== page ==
Take a look around – is your office environment inspiring an energetic and dynamic workforce? Or is it sucking the life out of them? It may not be top of your priority list when looking at business goals but the working environment impacts so many areas of business that it really should feature as a key strategy.
We know this can often be overlooked when other business factors take priority, however here are five significant influences on business achievement that should trigger a review of how your office looks and feels.
It sounds like a cliché but it is entirely true – any business is only as good as its people. Organisations that struggle with retaining key staff are always playing catch up. Recruitment and training is expensive and continuity of service for clients is adversely affected by changing personnel.
High employee turnover is usually a symptom of deeper issues within an organisation which could include low morale, absence of staff recognition, poor management or perceived lack of career path.
The working environment can play a central part in developing company culture, maintaining energy levels and productivity, and generating a healthy and comfortable workplace. If you’re business is suffering poor staff retention levels the physical environment is a key strategy to review. You could start by looking at the 7 things to consider when designing a productive office space.
Without regular reviews of the office layout it is likely that new employees are squeezed into the existing office layout, with an additional desk put on the end of an existing row or accommodated in what was an existing meeting or breakout space.
Losing break out and meeting space can have a hugely detrimental effect on collaborative working and therefore overall productivity. Most modern ways of working, in particular agile working rely on different working areas being available for different types of task.
Losing the space to have this flexibility can also impact on staff wellbeing. The feeling of overcrowding, either by the number of people or the clutter around, has been linked to a decline in productivity and creativity, particularly on more complex tasks. These issues could be overcome by the reorientation of workstations, reducing the lines of sight across the office, and where possible providing views through windows.
How you present your office will say a lot to prospective clients about your company. Whether you recognise it or not, the first impression your working environment gives will either help or hinder you chances of winning or retaining business.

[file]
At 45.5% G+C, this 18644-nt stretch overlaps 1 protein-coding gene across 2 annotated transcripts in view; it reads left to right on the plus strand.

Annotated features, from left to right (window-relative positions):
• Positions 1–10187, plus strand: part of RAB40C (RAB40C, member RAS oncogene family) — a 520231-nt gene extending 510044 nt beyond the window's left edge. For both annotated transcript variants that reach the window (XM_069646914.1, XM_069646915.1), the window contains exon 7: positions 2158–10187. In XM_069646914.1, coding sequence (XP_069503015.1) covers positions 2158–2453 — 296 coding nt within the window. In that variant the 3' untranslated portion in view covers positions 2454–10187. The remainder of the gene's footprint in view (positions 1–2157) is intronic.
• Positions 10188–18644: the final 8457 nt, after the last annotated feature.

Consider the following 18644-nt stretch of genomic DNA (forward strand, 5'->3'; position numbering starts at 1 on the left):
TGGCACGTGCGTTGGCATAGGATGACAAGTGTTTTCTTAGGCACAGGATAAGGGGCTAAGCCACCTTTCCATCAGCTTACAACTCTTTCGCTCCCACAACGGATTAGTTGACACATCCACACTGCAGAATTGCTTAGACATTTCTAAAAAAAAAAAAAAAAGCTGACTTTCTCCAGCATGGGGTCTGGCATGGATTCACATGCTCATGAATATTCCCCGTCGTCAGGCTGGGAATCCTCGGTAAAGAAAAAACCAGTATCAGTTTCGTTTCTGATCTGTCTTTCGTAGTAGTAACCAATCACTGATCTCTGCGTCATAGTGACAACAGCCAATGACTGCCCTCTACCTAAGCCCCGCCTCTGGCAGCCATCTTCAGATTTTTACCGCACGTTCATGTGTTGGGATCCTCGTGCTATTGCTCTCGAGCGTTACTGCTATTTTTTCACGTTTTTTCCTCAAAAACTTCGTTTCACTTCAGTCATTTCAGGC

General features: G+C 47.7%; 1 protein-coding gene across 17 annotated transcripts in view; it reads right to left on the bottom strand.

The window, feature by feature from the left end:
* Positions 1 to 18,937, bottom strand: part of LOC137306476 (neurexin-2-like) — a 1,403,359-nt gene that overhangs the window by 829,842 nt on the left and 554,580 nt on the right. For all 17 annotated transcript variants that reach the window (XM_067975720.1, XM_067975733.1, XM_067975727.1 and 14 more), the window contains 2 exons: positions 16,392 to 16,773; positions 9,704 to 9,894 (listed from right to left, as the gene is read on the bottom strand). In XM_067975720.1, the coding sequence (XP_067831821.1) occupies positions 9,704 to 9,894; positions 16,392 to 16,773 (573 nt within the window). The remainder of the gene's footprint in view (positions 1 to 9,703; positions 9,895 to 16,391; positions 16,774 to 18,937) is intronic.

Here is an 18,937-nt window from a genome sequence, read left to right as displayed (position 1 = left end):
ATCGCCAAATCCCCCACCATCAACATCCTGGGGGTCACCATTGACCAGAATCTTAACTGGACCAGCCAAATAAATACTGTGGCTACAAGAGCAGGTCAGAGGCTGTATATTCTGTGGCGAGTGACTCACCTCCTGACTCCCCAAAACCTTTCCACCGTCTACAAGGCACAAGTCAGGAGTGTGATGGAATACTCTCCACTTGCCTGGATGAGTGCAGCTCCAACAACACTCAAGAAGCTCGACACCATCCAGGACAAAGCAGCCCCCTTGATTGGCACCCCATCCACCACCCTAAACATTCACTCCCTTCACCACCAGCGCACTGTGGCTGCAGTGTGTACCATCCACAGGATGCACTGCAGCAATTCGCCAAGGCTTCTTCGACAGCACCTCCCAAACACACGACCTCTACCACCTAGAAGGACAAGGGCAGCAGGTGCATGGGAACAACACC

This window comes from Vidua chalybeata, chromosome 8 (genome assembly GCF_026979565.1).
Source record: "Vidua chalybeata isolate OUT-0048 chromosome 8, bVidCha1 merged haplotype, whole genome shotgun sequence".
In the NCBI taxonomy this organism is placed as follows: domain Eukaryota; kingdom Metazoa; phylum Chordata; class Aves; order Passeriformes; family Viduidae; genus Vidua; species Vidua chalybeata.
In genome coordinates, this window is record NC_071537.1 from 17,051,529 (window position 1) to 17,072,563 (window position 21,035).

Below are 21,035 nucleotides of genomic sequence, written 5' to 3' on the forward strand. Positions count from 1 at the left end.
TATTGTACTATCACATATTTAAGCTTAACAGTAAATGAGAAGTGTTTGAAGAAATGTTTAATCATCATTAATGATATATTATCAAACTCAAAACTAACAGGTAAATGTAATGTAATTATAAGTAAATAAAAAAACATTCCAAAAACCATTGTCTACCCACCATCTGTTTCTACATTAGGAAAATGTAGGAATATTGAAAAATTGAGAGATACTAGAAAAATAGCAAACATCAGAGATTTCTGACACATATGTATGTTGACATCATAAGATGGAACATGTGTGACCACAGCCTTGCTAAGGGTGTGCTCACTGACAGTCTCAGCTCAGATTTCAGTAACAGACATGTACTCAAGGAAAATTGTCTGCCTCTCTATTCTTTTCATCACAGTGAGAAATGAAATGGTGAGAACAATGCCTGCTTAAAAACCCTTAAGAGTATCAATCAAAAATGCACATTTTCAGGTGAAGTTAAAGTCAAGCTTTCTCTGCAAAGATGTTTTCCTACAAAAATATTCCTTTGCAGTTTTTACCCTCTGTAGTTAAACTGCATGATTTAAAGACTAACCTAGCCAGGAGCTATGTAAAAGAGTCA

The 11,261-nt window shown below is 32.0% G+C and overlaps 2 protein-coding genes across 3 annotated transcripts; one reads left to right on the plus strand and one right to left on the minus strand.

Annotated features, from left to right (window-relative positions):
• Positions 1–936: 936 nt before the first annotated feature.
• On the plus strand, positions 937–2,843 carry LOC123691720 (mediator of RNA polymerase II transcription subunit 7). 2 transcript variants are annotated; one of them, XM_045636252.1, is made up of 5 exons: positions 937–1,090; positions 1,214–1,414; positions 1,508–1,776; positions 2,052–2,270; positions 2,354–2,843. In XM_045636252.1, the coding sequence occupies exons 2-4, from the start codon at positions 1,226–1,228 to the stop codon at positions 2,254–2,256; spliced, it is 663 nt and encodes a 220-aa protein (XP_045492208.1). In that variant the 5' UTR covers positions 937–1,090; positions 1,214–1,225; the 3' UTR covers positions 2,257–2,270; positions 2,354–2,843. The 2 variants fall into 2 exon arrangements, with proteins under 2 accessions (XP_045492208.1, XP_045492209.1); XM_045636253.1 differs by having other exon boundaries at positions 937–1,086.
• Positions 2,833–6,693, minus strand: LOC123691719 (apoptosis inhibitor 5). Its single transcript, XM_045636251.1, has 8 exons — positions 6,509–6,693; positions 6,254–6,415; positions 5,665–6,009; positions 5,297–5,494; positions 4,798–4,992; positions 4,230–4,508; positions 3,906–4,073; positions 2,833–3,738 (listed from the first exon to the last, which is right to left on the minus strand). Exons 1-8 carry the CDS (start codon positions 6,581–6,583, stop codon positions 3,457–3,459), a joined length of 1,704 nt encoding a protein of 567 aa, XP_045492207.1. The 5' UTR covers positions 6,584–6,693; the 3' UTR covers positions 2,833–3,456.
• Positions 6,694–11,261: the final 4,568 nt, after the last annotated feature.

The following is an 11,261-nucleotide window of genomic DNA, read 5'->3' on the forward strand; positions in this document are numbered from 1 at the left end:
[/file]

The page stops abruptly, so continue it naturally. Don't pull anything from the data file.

If a prospective or current client visits you in a clean, smart and organised environment, those qualities will reflect on you as a business. Particular businesses will need to live up to the expectations of their clients in order to create that good initial impression. Law firms for example must but smart and modern and the creative industries should make that extra effort to showcase their flair. Conversely, if a new client arrives to a tatty, cluttered space that poor first impression will be extremely hard to shift.
If you are welcoming prospective new clients to your offices and your conversion rates are falling, addressing this first impression could be a very wise investment.
The idea of a strong corporate identity is that it reflects that business’ values, culture and personality. Through a corporate identity it is easy for internal employees and external contacts to tell what an organisation is all about – how it wants to do business and how it will treat staff and customers. In short, the Corporate Identity is the visual representation of a brand.
How does this impact office space? Implementing an environment that maintains visual continuity and is recognisable, not just to internal staff but to visitors as well, can be a primary strategy in reinforcing the core values of an organisation.
Increasingly, people from different departments, backgrounds and roles need to share ideas, work on the same tasks and contribute to larger projects together. This need for collaborative working necessitates a more modern approach to the work environment. Office layouts that divide staff into distinct functions/roles can encourage separation and an ‘us and them’ mentality between departments. Offices designed with collaboration in mind should encourage circulation and interaction between staff, whilst equally providing support for individual tasks.
An example of a design that fosters collaboration could be an array of enclosed workspaces surrounding a public space that allows people to meet and interact.
Working environments can be the catalyst for success in business, but also one of the reasons for failure. Regular reviews of the use of office space are essential to make sure your team is motivated and productive. If you have any of the 5 triggers above on the horizon this is an opportune moment to look again at what modern design and an optimised workspace could do for your business.